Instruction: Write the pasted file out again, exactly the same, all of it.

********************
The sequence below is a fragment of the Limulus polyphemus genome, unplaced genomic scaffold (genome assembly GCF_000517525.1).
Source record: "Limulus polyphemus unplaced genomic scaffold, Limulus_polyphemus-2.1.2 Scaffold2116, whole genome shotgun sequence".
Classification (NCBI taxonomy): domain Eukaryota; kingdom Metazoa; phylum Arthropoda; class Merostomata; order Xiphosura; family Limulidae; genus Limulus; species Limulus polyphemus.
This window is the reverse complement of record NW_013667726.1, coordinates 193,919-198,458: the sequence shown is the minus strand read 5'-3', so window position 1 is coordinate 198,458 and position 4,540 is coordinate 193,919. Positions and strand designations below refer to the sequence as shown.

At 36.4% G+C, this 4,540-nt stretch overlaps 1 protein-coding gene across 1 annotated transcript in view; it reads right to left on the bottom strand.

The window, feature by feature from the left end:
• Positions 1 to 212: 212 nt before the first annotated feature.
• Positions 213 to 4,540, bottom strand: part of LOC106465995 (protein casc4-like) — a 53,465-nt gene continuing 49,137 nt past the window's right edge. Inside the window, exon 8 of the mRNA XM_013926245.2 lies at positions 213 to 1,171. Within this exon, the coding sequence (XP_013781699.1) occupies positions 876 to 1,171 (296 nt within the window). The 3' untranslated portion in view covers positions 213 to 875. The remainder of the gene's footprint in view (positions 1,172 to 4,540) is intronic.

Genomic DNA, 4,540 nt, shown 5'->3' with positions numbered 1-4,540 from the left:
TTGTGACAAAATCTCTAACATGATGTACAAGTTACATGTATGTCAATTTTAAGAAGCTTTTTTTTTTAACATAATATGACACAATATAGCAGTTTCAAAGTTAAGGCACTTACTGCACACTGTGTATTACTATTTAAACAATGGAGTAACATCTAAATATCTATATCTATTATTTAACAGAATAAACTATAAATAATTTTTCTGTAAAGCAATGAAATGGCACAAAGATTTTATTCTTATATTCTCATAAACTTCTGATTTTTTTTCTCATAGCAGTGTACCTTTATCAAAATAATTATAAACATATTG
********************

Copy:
The sequence below is a fragment of the Limulus polyphemus genome, unplaced genomic scaffold (genome assembly GCF_000517525.1).
Source record: "Limulus polyphemus unplaced genomic scaffold, Limulus_polyphemus-2.1.2 Scaffold2116, whole genome shotgun sequence".
Classification (NCBI taxonomy): domain Eukaryota; kingdom Metazoa; phylum Arthropoda; class Merostomata; order Xiphosura; family Limulidae; genus Limulus; species Limulus polyphemus.
This window is the reverse complement of record NW_013667726.1, coordinates 193,919-198,458: the sequence shown is the minus strand read 5'-3', so window position 1 is coordinate 198,458 and position 4,540 is coordinate 193,919. Positions and strand designations below refer to the sequence as shown.

At 36.4% G+C, this 4,540-nt stretch overlaps 1 protein-coding gene across 1 annotated transcript in view; it reads right to left on the bottom strand.

The window, feature by feature from the left end:
• Positions 1 to 212: 212 nt before the first annotated feature.
• Positions 213 to 4,540, bottom strand: part of LOC106465995 (protein casc4-like) — a 53,465-nt gene continuing 49,137 nt past the window's right edge. Inside the window, exon 8 of the mRNA XM_013926245.2 lies at positions 213 to 1,171. Within this exon, the coding sequence (XP_013781699.1) occupies positions 876 to 1,171 (296 nt within the window). The 3' untranslated portion in view covers positions 213 to 875. The remainder of the gene's footprint in view (positions 1,172 to 4,540) is intronic.

Genomic DNA, 4,540 nt, shown 5'->3' with positions numbered 1-4,540 from the left:
TTGTGACAAAATCTCTAACATGATGTACAAGTTACATGTATGTCAATTTTAAGAAGCTTTTTTTTTTAACATAATATGACACAATATAGCAGTTTCAAAGTTAAGGCACTTACTGCACACTGTGTATTACTATTTAAACAATGGAGTAACATCTAAATATCTATATCTATTATTTAACAGAATAAACTATAAATAATTTTTCTGTAAAGCAATGAAATGGCACAAAGATTTTATTCTTATATTCTCATAAACTTCTGATTTTTTTTCTCATAGCAGTGTACCTTTATCAAAATAATTATAAACATATTG